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An Incomplete History
In the wake of the recent tragic events here in Charlottesville, we have asked some of our authors to share their thoughts on the numerous issues suddenly thrust to the fore. We begin with Paul D. Escott, who explains that a complete understanding of history, not an idealized or incomplete conception of our past, is necessary for us to understand the events happening now before us.
The University of Virginia Press calls Charlottesville home, and like all of our city's residents we have been swept up in the events of the past week—some tragic, others inspiring, all of it historically significant. The UVA Press has a long tradition of publishing vital scholarship in the fields of Southern history and African-American studies. Following are some titles that we hope will illuminate the discussion coming out of the events here in Charlottesville.
LISTEN: 'Key to the Door' Editor Interviewed on NPR
Despite the University of Virginia's many distinguished African American faculty and alumni, the first black students' acceptance into the university was hard won and, not surprisingly, makes for a compelling and inspiring story. A Key to the Door presents this remarkable history through essays both by historians and by actual participants. Coeditor Maurice Apprey joined NPR's Kojo Nnamdi to discuss the book and shared stories of these pioneers.
The U.S. and China: Is Conflict Inevitable?
In the current issue of the New Yorker, Ian Buruma surveys four new books that address the threat of conflict with China. Highly critical of some of the concepts being offered, Buruma reserves much of his praise for Amitai Ezioni's Avoiding War with China: Two Nations One World, which he feels provides "a more concrete idea of how China should be accommodated."
J.B. Jackson Prize for Three UVA Press Authors
The Foundation for Landscape Studies has announced the John Brinckerhoff Jackson Book Prize recipients for 2017, and on the list are three books published by the UVA Press: National Park Roads: A Legacy in the American Landscape by Timothy Davis; Cartooning the Landscape by Chip Sullivan; and Easy On, Easy Off: The Urban Pathology of America's Small Towns by Jack Williams.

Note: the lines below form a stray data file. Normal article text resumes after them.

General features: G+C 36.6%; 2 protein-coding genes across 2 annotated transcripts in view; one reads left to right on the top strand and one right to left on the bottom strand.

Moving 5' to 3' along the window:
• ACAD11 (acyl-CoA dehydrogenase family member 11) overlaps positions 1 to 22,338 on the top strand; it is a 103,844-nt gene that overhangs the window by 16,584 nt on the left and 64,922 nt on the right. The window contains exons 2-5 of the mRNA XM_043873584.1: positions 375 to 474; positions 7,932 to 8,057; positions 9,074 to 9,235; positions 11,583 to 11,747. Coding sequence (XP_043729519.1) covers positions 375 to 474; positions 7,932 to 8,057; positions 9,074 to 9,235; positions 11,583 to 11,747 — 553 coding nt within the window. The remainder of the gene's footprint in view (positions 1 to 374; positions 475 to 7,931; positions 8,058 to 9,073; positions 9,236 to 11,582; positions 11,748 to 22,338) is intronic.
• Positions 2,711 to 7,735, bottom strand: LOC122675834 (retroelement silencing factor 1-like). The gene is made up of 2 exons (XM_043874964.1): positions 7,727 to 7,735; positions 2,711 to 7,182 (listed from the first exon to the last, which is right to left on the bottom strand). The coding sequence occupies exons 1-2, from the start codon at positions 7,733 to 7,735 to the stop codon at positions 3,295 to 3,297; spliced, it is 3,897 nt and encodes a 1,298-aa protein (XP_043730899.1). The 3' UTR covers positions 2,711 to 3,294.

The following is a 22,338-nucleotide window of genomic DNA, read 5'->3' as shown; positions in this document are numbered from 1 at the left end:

UVA Press Authors at Virginia Festival of the Book 2017
Book lovers are gearing up to make their annual descent on Charlottesville for the Virginia Festival of the Book.As usual, many UVA Press authors will be taking part. Click the link for a complete schedule of their events.
Etzioni in the Daily Beast
When, only a few months ago, we announced Amitai Eztioni's Avoiding War with China as part of our spring list, the world was a different place. Since then, a new adminstration has moved into the White House. The Daily Beast has run a fascinating—and suddenly even more timely—excerpt from Eztioni's book. Read it here.
Many years in the making, Buildings of Wisconsin is the latest volume in the celebrated Buildings of the United States series. The book draws on the expertise of more than twenty contributors, and nowhere is its collaborative spirit more apparent than in the volume introduction—fourteen essays written by a who's who of the state's eminent historians. The brief excerpts that follow, from four of these introductory essays, offer a sampling of the book's content, from the vernacular to the spectacular.
Trump and the Easy Analogy
As the Trump adminstration takes us into new terrain at a breathless pace—challenging our ideas about how a president should exercise his powers, or even our notions of simple decorum—many are looking at other world leaders, both past and present, to gain perspective. In a thought-provoking interview with WNYC's On the Media, John Patrick Leary says that many of these comparisons rely on dangerous cultural stereotypes
The Religious Vote: An American Tradition
Pollsters and election analysts will tell you that Trump's upset victory over Hillary Clinton was partly due to his capturing the evangelical vote. The impact of organized religion extends past the voting booth, however, influencing policy on both the state and federal levels. One might think this dynamic is a relatively recent phenomenon, but politicians have courted, and listened to, clergy and faith-based voters since the earliest days of the nation. Historian Spencer McBride takes a fascinating look at this political relationship in his new book, Pulpit and Nation: Clergymen and Politics of Revolutionary America.